Arsenal and West Ham United came into this London Derby on two different trajectories. While West Ham has struggled all season, they have looked more assured now that David Moyes has taken the helm at the London Stadium. With a pressure-packed 1-0 win over struggling Chelsea, West Ham was hoping to continue the push away from relegation.
Arsenal, however, desperately needed a win to stay in the hunt for a Champions League spot. With a disappointing loss to Manchester United and shocking draw to Southampton, Arsenal continued their downward trend as they played to a 0-0 draw.
Arsenal (4-2-3-1): Cech // Maitland-Niles – Monreal – Koscielny – Bellerin // Xhaka – Ramsey // Sanchez (Lacazette, 82’) – Ozil – Iwobi (Welbeck, 70’) // Giroud
West Ham (4-2-3-1): Adrian // Cresswell – Ogbonna – Reid – Zabaleta // Noble – Obiang // Masuaku – Lanzini – Arnautovic // Antonio (Chicharito, 82’)
Arsenal: Different Formation, Same Problems
Lining up in a 4-2-3-1 on paper, Arsene Wenger clearly structured his side around greater ball security in the central areas. Instead of the double pivot in central midfield, Wenger instructed Ozil to drop deeper and form a pairing alongside Wilshere in a 4-3-3 ostensibly to provide a compact structure for easier ball circulation. At times in the first half, Arsenal was able to overload the central areas and bypass West Ham’s press, allowing them to attack at speed as they approached the final third. Better decision-making in these progressions would have caused problems against a back line fully in retreat.
Sanchez and Iwobi, in an effort to provide another midfield progression outlet, sat narrower deep in the half-spaces. While providing greater spatial occupation in the middle third, there was a lack of positioning in wide areas behind the midfield lines. Such narrowness in Arsenal’s possessional structure made West Ham’s defensive organization fairly simple as they had little worries about being exposed on the flanks. Bellerin and Maitland-Niles in Wenger’s style of 4-2-3-1 are usually the ones tasked with providing width but neither seemed able to, either from lack of form (Bellerin) or lack of experience (Maitland-Niles).
Even with a back four, however, Arsenal are still plagued by the same issues that appear more structural than formational. Too often Arsenal is aggressive in their pressing during defensive transitions and exposed behind their midfield line. Normally, these issues are resolved through collective positioning as to restrict the spaces to operate. Arsenal, much to their credit, lacks any form of communal communication in these critical episodes of play. At times multiple players will press the same individual or even worse will assume someone else will claim possession when the ball is passed into space. Better teams than West Ham have shown that with clear intent Arsenal can be constantly exposed to ruthless counterattacks.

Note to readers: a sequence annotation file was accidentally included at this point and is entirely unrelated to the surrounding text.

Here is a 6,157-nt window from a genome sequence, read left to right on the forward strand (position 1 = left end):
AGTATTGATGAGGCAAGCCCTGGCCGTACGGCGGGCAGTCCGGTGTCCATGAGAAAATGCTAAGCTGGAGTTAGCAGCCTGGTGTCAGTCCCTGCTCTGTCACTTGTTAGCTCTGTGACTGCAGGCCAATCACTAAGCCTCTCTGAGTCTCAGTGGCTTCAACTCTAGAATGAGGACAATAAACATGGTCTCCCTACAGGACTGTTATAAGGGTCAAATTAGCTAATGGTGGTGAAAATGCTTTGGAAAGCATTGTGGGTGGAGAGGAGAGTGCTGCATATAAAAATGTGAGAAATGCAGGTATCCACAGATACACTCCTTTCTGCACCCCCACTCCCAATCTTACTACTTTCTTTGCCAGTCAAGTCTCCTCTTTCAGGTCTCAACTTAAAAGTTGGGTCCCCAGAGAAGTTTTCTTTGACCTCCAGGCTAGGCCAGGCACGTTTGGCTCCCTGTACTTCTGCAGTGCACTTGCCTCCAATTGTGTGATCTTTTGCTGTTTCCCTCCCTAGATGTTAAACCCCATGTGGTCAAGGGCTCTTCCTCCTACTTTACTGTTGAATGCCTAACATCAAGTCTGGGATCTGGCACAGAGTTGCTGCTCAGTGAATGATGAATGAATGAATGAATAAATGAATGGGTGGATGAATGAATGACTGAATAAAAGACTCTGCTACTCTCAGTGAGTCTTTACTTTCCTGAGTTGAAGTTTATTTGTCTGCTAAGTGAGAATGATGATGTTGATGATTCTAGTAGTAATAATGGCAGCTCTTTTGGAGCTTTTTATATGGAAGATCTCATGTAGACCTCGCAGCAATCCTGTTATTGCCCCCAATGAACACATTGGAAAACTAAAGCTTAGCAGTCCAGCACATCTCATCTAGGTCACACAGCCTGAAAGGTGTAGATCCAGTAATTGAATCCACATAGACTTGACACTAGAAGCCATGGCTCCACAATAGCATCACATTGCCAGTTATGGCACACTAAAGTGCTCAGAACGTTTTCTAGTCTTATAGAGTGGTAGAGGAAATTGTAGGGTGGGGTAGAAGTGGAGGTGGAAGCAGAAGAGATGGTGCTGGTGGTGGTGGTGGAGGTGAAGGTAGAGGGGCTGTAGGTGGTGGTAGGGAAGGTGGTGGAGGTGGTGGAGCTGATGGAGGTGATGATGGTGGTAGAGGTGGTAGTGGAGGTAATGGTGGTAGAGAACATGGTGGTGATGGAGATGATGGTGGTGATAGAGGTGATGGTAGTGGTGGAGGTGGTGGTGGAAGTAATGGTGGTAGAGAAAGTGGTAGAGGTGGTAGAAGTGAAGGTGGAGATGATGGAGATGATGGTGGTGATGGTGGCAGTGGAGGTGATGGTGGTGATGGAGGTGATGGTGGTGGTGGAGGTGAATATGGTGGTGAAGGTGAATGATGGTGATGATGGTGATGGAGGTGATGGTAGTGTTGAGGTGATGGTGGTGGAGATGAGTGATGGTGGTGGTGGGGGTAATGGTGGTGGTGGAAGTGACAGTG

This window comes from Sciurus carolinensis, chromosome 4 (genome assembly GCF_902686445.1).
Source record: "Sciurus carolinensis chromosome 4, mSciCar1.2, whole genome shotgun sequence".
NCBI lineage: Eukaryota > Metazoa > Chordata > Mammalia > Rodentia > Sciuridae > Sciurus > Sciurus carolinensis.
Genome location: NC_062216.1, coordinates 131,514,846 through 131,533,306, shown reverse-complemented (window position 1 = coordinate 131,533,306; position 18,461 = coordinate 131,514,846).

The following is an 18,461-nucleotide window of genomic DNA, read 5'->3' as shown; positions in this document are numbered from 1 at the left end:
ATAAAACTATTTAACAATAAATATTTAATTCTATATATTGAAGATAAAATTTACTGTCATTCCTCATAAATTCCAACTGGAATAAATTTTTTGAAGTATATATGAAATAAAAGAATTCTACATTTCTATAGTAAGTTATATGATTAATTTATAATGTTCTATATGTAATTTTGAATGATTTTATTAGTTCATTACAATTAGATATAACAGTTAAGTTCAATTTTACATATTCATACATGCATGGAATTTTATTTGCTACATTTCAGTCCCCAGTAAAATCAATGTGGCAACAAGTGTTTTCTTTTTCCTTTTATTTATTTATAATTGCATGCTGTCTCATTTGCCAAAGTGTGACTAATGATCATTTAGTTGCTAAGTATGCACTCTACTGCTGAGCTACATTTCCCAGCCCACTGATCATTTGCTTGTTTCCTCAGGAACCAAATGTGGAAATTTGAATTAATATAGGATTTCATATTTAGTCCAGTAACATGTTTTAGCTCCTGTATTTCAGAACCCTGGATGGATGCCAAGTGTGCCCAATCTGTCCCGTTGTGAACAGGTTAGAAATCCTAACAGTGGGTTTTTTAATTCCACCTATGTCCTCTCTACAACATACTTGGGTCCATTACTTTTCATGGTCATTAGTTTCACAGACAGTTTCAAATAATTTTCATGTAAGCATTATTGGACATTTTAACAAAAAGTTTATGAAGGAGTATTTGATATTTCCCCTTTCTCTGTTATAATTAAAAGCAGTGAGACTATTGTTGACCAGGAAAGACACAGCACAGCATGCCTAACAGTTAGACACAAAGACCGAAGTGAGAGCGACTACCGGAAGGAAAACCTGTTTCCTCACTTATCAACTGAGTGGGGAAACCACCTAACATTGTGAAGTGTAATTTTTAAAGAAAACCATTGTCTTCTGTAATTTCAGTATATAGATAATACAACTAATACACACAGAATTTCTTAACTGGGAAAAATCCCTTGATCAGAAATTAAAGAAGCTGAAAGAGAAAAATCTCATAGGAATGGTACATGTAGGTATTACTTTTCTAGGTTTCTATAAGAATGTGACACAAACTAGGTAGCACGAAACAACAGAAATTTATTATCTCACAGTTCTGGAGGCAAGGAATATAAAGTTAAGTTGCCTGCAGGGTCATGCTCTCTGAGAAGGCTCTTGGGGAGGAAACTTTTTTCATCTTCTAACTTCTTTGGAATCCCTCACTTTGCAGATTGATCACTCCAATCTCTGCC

Lack of Imagination Halts Arsenal Attack
At the London Stadium, Arsenal enjoyed 69.9% possession and had 362 touches in the final third. While they had 22 shots in total, only 3 found their way on goal. These simple statistics explain the malaise of Arsenal’s attack right now. Frankly, they appear to lack any imagination on how to move the ball towards goal in a way that actually creates clear chances.
Supposedly the inclusion of Jack Wilshere was meant to augment Arsenal’s attack towards more central penetration and quick ball movement. While he was able to occupy dangerous positions between the lines, Arsenal was far too willing to rotate the ball horizontally. Switches-of-play works well when done quickly as they force the opposition to shift sideways, potentially breaking horizontal compactness. Wenger has tried to use Wenger in this type of role, essentially acting as the central pivot in which possession can be rotated between the flanks. Xhaka, as a left-foot dominant player, sometimes circulates possession with no intent. What can normally be used as a strong tactic against compact low blocks instead became another useless possessional strategy.
Arsenal has shown in the past that they have the ability to break down defensively compact teams. Right now, however, their lack of collective movement creates no strategic advantages for them to capitalize on. Compare them to the way Guardiola has set up Manchester City’s attack. All movements have a purpose, whether to distort the shape of the opposition and find space in behind or utilize touchline overloads to rapidly switch the point of attack. This is not how it feels to watch 2017 Arsenal. Opposition managers have caught on and they know that if Arsenal doesn’t score within the first 15 minutes then they struggle to break their self-built complacency. Teams simply sit deep, soak pressure, and counterattack at speed.
While Arsenal dominated possession they simply lacked the incisiveness that great teams can conjure when they come up against obstinate opponents. Great midfield play from Jack Wilshere tried to break the deadlock but slow play in the final third failed to find the spaces to break through. Luckily for Arsenal, Chicharito was only able to hit the crossbar in the dying minutes of the game. If that were to go in, a different storyline would surely consume an Arsenal fan base that is growingly increasingly frustrated with the current state of Arsenal Football Club.